Floriculture during 2011-12 covered an area of 0.19 million hectare with a production of 1.03 million tonnes of loose flowers and 69,027 million number of cut flower. Traditional flowers such as jasmine, marigold, chrysanthemum, tubrose, crossandra and aster are commonly grown.
Commercial cultivation of cut flowers such as rose, orchids, gladiolus, carnation, anthurium, gerbera and lilies has also become popular. Although flower cultivation has been practised in India since time immemorial, floriculture has blossomed into a viable business only in recent years.
Considering the potential of this sector for generation of income and employment opportunities, promotion of involvement of women and enhancement of exports, it has been identified as an Extreme Focus Area for exports by the Government.
Medicinal and Aromatic Plants:
This sub-sector has high potential for health management considering the importance being given to herbal products. Concerted efforts have been made to consume the bio-diversity of the herbal wealth by establishing 226 hectares of herbal gardens along with 16 nurseries to provide quality planting material. Besides, 335 hectares have been developed for production of quality planting material of aromatic plants.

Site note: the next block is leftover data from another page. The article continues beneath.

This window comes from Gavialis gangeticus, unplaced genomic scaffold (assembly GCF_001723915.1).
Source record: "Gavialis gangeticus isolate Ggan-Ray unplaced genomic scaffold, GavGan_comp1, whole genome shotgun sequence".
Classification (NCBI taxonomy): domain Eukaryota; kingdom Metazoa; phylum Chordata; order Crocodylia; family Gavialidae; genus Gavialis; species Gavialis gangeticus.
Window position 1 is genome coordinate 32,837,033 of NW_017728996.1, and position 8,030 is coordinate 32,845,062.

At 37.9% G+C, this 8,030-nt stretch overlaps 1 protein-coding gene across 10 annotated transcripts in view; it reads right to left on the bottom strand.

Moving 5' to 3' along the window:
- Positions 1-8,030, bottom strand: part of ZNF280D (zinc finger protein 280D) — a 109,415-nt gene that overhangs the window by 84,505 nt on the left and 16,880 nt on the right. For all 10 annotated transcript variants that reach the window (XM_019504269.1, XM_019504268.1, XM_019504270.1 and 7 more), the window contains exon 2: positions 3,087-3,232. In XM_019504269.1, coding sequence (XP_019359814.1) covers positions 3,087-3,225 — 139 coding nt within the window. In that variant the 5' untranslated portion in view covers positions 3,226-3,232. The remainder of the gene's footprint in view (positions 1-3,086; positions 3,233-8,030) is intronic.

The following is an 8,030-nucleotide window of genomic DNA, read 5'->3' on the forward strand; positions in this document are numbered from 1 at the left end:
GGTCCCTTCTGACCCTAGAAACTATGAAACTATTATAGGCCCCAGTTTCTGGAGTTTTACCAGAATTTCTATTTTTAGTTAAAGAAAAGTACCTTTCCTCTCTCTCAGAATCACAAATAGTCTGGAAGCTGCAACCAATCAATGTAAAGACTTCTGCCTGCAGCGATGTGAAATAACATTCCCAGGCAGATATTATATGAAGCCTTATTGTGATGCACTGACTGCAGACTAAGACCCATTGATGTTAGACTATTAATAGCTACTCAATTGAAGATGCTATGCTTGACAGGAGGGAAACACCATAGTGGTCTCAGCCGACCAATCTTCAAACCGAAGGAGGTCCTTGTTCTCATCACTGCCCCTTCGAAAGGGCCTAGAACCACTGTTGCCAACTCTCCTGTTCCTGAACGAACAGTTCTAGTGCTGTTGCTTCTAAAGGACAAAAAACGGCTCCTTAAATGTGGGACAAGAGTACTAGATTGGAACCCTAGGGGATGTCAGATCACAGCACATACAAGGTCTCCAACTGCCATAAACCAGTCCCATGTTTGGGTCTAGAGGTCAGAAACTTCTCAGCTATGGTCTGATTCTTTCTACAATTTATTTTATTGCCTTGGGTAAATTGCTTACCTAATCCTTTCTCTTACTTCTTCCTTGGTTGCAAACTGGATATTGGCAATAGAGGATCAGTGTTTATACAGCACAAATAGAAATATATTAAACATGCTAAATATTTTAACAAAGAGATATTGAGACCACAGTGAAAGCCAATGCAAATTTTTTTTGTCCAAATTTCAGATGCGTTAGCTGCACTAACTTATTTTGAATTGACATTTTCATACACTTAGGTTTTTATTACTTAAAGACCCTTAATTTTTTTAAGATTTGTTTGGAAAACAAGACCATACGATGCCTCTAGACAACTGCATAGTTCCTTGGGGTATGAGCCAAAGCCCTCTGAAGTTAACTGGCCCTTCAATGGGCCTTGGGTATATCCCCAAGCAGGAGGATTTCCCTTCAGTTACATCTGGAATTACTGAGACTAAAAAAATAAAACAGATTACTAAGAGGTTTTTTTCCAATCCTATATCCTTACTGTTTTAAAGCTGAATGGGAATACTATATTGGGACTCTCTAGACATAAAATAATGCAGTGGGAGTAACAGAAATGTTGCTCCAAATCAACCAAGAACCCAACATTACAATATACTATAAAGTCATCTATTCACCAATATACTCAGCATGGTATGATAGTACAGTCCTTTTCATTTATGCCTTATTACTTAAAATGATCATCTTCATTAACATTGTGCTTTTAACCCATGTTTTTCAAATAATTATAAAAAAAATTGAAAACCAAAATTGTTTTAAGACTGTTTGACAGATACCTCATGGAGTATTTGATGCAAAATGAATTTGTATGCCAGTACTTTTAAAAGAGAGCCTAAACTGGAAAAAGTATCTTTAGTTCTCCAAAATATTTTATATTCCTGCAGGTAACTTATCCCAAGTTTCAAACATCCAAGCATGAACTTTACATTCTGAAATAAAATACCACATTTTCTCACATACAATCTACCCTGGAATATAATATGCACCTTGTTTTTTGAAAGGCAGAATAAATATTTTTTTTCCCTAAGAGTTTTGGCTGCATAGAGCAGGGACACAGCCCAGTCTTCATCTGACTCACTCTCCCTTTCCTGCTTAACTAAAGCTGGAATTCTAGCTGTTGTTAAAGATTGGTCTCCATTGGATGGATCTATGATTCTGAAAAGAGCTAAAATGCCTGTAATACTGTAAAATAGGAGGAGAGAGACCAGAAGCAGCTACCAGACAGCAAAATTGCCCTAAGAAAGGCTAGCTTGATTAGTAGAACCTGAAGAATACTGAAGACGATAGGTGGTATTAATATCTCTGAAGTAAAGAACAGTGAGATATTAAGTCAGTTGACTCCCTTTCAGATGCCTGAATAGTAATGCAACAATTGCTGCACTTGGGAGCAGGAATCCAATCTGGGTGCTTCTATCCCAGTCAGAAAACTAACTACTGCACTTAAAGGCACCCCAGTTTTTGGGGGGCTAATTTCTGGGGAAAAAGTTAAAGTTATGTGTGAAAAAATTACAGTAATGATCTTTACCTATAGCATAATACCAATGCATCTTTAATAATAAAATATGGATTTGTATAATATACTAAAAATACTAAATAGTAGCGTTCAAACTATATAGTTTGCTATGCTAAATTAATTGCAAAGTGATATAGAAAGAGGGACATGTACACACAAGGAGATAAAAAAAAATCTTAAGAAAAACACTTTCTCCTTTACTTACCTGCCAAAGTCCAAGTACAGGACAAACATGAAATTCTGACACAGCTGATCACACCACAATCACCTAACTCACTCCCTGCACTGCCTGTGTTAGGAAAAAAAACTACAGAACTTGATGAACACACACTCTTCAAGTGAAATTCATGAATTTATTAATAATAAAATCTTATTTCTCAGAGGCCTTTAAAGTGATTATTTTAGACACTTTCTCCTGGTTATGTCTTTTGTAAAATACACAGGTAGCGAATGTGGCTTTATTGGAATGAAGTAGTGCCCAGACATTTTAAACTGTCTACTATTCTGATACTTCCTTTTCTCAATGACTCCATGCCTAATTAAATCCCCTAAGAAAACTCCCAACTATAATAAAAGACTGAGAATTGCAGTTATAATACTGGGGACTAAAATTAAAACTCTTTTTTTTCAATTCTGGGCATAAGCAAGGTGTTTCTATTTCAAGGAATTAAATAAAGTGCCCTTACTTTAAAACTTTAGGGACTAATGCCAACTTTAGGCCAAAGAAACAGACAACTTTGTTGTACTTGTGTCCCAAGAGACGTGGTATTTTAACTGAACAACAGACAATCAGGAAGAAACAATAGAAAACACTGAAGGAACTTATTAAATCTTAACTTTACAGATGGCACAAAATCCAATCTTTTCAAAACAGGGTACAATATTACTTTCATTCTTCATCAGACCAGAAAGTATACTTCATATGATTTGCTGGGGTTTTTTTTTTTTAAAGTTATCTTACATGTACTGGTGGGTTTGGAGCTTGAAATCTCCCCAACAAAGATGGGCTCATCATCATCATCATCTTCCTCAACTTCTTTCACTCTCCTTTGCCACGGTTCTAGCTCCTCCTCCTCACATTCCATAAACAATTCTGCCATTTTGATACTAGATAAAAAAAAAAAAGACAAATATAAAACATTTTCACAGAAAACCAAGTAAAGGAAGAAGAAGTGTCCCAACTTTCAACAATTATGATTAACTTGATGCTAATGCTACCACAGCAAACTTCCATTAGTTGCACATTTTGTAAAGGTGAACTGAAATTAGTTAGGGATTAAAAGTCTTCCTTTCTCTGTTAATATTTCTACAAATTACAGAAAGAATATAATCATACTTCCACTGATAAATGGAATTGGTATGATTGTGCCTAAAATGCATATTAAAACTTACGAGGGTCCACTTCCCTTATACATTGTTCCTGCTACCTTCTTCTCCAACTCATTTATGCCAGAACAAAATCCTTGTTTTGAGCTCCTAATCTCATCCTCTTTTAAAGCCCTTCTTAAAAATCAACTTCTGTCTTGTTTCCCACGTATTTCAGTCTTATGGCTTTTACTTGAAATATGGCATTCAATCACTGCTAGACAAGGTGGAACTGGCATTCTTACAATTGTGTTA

More than 6,000 demonstration-cum-seed production plots have been established in the farmer’s field. India’s forest abounds in medicinal herbs, shrubs and trees. It is estimated that they number over 4,000 species.
The Eastern and Western Himalayas and the Nilgiris are known to be the natural abodes of many such plants. Some of these plants are Datura, Ipecac, Rauwolfia, Tulis or Ocimum sanctum, nux- vomica, Azadirachta indica or neem, Butea monosperma or Palas, Chinchona, Amla, Vasaka, Atropa belladona etc.